Recent statistics have discovered that sexual harassment in the workplace is at an all-time high with 25% of women and 16% of men experiencing this form of harassment. In July, the Supreme Court ordered WorkCover to pay a family support worker over $1.5 million after she was sexually assaulted by a client within the workplace.
In 2011, the employee of Brisbane Youth Service (BYS) was sexually assaulted by a client who had a history of threatening and sexualised behaviours. As a result of these behaviours, other employees of BYS had stopped working with her. BYS knew of the client’s history and failed to provide background information to the worker. Consequently, BYS was found by the Court to have breached their duty of care to provide a safe place to work for employees.
The support worker had a history of sexual abuse from childhood and due to the assault by the client, had a severe psychiatric reaction resulting in hospitalisation. The worker was later diagnosed with post-traumatic stress. Since the assault, the worker has also experienced suicidal thoughts, self-harm, inability to return to work and marriage breakdown.
As outlined in section 305D(1)(b) of the Queensland Workers’ Compensation and Rehabilitation Act, the employer was found to be liable for the worker’s injury as the risk of sexual assault by the client was “clearly foreseeable” and the breach “factually caused” the worker’s injury.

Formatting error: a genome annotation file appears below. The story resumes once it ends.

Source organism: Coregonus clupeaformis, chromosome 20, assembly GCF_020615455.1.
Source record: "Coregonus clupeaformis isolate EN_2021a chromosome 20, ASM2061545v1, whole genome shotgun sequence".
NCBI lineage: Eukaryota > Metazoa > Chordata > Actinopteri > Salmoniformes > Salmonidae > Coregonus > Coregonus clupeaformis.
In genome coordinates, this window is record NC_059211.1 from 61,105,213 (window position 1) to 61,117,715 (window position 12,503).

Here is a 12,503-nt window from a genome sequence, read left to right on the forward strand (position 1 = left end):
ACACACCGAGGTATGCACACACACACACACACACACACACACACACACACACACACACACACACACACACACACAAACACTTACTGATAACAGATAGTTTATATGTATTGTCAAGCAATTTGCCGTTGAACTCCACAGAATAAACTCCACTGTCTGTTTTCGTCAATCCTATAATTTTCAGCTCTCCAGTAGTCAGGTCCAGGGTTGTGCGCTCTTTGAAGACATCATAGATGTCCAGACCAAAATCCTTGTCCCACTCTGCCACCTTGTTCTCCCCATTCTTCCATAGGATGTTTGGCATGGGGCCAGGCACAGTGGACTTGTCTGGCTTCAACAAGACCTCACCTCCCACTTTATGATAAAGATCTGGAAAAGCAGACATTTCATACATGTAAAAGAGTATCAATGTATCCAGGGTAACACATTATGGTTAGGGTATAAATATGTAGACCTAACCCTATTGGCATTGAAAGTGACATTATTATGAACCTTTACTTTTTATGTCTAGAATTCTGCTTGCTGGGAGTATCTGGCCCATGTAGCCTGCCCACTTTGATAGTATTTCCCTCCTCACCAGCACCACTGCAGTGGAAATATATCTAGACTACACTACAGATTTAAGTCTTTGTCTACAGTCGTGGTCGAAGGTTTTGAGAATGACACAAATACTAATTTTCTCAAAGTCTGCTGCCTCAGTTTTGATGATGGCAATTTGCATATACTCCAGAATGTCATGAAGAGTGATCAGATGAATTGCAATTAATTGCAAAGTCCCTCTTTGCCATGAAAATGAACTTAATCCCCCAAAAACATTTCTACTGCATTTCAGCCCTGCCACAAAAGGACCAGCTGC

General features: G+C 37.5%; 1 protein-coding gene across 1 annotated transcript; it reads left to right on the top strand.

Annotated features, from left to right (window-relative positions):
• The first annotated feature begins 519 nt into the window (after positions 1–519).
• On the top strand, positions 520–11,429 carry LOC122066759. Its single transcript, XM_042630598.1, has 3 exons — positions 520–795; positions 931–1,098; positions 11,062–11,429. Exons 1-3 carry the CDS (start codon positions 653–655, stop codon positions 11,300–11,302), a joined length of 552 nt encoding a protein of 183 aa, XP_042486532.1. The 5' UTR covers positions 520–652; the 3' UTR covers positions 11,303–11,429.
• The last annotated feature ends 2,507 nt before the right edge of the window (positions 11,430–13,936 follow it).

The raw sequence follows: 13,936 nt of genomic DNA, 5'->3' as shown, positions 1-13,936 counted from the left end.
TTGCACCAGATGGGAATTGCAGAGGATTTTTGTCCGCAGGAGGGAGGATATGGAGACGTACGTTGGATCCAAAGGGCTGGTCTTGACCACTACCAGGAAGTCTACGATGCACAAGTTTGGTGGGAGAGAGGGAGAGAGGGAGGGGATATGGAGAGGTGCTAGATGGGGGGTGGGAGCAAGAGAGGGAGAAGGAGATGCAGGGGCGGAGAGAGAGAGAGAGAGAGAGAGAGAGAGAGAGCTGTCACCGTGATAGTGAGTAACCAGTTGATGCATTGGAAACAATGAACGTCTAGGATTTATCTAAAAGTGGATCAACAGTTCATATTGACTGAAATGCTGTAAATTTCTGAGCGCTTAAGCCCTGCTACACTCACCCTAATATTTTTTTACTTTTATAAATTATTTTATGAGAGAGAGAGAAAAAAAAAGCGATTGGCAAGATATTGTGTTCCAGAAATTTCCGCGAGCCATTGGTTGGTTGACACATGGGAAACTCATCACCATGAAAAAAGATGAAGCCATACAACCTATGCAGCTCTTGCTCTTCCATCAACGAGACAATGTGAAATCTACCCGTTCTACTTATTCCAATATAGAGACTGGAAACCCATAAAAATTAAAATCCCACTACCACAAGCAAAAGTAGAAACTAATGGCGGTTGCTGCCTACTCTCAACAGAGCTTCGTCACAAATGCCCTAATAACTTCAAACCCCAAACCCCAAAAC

The worker was rated in the upper half of the scale for serious mental disorder and consequently was awarded with general damages, past special damages, future special damages, past economic loss, and future economic loss.
She received $65,950 for general damages as psychiatric evidence shows she has an incapacity to work, she has lost pleasure in all activities she used to enjoy, lost her marriage and fears losing her children due to extended periods of hospitalisation.
Past special damages of $314,930.10 and $354 in interest were awarded to the employee as well as future special damages of $327,821.13 for future psychiatrist and psychologist appointments, medication, and future hospitalisation.
The worker is entitled to a total of $274,107.15 for past economic loss, interest and loss of superannuation entitlements. She is then further entitled to future economic loss of $711,595.57 for ceasing earning an income and $78,275.51 for future loss of superannuation entitlements from not being able to work.
This case highlights an example of the penalties that employers are liable for if they do not provide a safe workplace for their employees. If sexual harassment is occurring in the workplace it is best practice to report the action whether it is happening to you or another person. Employees or employers who file a complaint should not worry about being disadvantaged for reporting this behaviour as, under federal legislation, it is a workplace right.
As an employer, introducing a sexual harassment policy and subsequent training of your employees can protect your employees as well as reducing the risk of sexual harassment in the workplace.
For more information on how to reduce the instances of sexual harassment occurring in your workplace or how to create and implement a Sexual Harassment Policy, please call and speak to one of National Retail Association’s Workplace Advisors on 1800 RETAIL (738 245).